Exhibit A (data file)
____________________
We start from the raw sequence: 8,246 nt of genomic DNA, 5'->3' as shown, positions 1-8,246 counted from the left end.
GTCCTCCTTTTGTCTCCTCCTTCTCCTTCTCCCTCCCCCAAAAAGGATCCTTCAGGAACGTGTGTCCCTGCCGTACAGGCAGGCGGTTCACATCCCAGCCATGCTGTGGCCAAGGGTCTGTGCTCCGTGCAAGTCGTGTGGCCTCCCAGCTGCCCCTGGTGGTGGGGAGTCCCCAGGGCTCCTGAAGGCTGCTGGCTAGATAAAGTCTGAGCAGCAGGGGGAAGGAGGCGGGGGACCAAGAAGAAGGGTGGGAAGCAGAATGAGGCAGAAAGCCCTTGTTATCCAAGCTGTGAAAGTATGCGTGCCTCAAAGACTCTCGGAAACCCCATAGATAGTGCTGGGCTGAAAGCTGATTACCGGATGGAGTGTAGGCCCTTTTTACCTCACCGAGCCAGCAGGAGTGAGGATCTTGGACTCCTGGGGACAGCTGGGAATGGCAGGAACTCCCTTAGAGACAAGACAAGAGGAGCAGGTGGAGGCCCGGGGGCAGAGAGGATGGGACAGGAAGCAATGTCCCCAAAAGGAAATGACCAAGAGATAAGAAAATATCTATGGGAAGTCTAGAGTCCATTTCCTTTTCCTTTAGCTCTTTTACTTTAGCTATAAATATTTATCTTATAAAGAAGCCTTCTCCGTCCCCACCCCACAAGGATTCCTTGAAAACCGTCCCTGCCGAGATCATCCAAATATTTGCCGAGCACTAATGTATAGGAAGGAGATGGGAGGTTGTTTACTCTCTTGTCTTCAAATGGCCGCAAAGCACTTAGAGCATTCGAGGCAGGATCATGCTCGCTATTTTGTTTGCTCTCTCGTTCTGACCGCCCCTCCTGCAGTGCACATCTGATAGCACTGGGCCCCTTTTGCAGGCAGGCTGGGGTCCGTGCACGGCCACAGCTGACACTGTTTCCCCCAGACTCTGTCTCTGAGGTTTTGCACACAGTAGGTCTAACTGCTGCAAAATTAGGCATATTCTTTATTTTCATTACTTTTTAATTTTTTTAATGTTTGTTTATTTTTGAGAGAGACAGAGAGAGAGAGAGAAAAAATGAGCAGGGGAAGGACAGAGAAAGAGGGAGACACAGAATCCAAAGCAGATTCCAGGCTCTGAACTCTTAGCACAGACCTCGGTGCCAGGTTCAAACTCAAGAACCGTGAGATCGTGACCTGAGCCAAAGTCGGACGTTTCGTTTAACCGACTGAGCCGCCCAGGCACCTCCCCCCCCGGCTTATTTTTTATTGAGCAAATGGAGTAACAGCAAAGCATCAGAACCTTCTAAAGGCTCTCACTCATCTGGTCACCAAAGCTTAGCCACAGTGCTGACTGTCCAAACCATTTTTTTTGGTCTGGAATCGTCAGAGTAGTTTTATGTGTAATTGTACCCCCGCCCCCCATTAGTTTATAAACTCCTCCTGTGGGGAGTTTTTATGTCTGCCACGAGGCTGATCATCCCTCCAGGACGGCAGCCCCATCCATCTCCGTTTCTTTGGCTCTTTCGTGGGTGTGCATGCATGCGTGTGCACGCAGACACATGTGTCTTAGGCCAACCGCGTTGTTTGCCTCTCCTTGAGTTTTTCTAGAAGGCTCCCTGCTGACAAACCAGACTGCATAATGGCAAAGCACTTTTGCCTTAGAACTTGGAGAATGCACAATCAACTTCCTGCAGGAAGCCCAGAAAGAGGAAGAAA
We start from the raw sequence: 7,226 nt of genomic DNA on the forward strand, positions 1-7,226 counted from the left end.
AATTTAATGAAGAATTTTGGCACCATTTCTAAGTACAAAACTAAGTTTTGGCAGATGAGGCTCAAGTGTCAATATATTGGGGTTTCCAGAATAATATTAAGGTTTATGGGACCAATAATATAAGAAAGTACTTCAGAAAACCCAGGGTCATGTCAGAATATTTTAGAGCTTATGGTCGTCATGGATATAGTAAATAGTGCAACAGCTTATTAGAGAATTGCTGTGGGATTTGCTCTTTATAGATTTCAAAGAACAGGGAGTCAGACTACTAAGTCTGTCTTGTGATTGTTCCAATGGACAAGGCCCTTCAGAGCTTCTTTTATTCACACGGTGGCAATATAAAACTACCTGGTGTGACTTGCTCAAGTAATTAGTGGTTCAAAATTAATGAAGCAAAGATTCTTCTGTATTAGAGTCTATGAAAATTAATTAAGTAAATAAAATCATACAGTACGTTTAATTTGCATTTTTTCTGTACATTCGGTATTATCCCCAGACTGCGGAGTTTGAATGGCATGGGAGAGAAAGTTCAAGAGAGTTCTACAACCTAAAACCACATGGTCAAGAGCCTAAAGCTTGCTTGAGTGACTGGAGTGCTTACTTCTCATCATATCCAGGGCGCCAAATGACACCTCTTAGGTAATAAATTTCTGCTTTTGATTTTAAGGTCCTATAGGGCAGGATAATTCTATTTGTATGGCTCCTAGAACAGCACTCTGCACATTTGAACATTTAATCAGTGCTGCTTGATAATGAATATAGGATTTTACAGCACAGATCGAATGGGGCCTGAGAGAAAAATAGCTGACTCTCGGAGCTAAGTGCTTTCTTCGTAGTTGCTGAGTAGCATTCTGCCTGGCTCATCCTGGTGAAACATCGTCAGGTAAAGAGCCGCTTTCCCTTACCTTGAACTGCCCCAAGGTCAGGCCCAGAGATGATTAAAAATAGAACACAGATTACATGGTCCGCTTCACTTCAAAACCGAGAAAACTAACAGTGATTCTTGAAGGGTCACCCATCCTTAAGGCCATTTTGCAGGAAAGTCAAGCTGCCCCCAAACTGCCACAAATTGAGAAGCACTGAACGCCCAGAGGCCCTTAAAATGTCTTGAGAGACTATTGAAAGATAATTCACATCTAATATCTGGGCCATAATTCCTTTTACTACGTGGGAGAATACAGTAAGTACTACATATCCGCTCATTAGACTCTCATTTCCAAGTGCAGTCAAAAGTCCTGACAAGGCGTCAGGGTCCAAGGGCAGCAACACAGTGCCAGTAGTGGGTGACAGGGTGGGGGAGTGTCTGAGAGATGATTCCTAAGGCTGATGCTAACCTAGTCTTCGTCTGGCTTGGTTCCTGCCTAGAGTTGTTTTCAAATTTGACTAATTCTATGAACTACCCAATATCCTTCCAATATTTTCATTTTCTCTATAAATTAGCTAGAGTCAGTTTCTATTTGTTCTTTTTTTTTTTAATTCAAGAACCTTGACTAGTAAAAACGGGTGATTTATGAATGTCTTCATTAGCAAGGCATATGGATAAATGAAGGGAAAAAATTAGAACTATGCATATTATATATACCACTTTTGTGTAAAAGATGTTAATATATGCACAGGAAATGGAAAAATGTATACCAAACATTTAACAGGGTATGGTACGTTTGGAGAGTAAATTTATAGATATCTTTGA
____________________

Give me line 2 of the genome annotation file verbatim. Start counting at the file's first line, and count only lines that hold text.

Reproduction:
GTCCTCCTTTTGTCTCCTCCTTCTCCTTCTCCCTCCCCCAAAAAGGATCCTTCAGGAACGTGTGTCCCTGCCGTACAGGCAGGCGGTTCACATCCCAGCCATGCTGTGGCCAAGGGTCTGTGCTCCGTGCAAGTCGTGTGGCCTCCCAGCTGCCCCTGGTGGTGGGGAGTCCCCAGGGCTCCTGAAGGCTGCTGGCTAGATAAAGTCTGAGCAGCAGGGGGAAGGAGGCGGGGGACCAAGAAGAAGGGTGGGAAGCAGAATGAGGCAGAAAGCCCTTGTTATCCAAGCTGTGAAAGTATGCGTGCCTCAAAGACTCTCGGAAACCCCATAGATAGTGCTGGGCTGAAAGCTGATTACCGGATGGAGTGTAGGCCCTTTTTACCTCACCGAGCCAGCAGGAGTGAGGATCTTGGACTCCTGGGGACAGCTGGGAATGGCAGGAACTCCCTTAGAGACAAGACAAGAGGAGCAGGTGGAGGCCCGGGGGCAGAGAGGATGGGACAGGAAGCAATGTCCCCAAAAGGAAATGACCAAGAGATAAGAAAATATCTATGGGAAGTCTAGAGTCCATTTCCTTTTCCTTTAGCTCTTTTACTTTAGCTATAAATATTTATCTTATAAAGAAGCCTTCTCCGTCCCCACCCCACAAGGATTCCTTGAAAACCGTCCCTGCCGAGATCATCCAAATATTTGCCGAGCACTAATGTATAGGAAGGAGATGGGAGGTTGTTTACTCTCTTGTCTTCAAATGGCCGCAAAGCACTTAGAGCATTCGAGGCAGGATCATGCTCGCTATTTTGTTTGCTCTCTCGTTCTGACCGCCCCTCCTGCAGTGCACATCTGATAGCACTGGGCCCCTTTTGCAGGCAGGCTGGGGTCCGTGCACGGCCACAGCTGACACTGTTTCCCCCAGACTCTGTCTCTGAGGTTTTGCACACAGTAGGTCTAACTGCTGCAAAATTAGGCATATTCTTTATTTTCATTACTTTTTAATTTTTTTAATGTTTGTTTATTTTTGAGAGAGACAGAGAGAGAGAGAGAAAAAATGAGCAGGGGAAGGACAGAGAAAGAGGGAGACACAGAATCCAAAGCAGATTCCAGGCTCTGAACTCTTAGCACAGACCTCGGTGCCAGGTTCAAACTCAAGAACCGTGAGATCGTGACCTGAGCCAAAGTCGGACGTTTCGTTTAACCGACTGAGCCGCCCAGGCACCTCCCCCCCCGGCTTATTTTTTATTGAGCAAATGGAGTAACAGCAAAGCATCAGAACCTTCTAAAGGCTCTCACTCATCTGGTCACCAAAGCTTAGCCACAGTGCTGACTGTCCAAACCATTTTTTTTGGTCTGGAATCGTCAGAGTAGTTTTATGTGTAATTGTACCCCCGCCCCCCATTAGTTTATAAACTCCTCCTGTGGGGAGTTTTTATGTCTGCCACGAGGCTGATCATCCCTCCAGGACGGCAGCCCCATCCATCTCCGTTTCTTTGGCTCTTTCGTGGGTGTGCATGCATGCGTGTGCACGCAGACACATGTGTCTTAGGCCAACCGCGTTGTTTGCCTCTCCTTGAGTTTTTCTAGAAGGCTCCCTGCTGACAAACCAGACTGCATAATGGCAAAGCACTTTTGCCTTAGAACTTGGAGAATGCACAATCAACTTCCTGCAGGAAGCCCAGAAAGAGGAAGAAA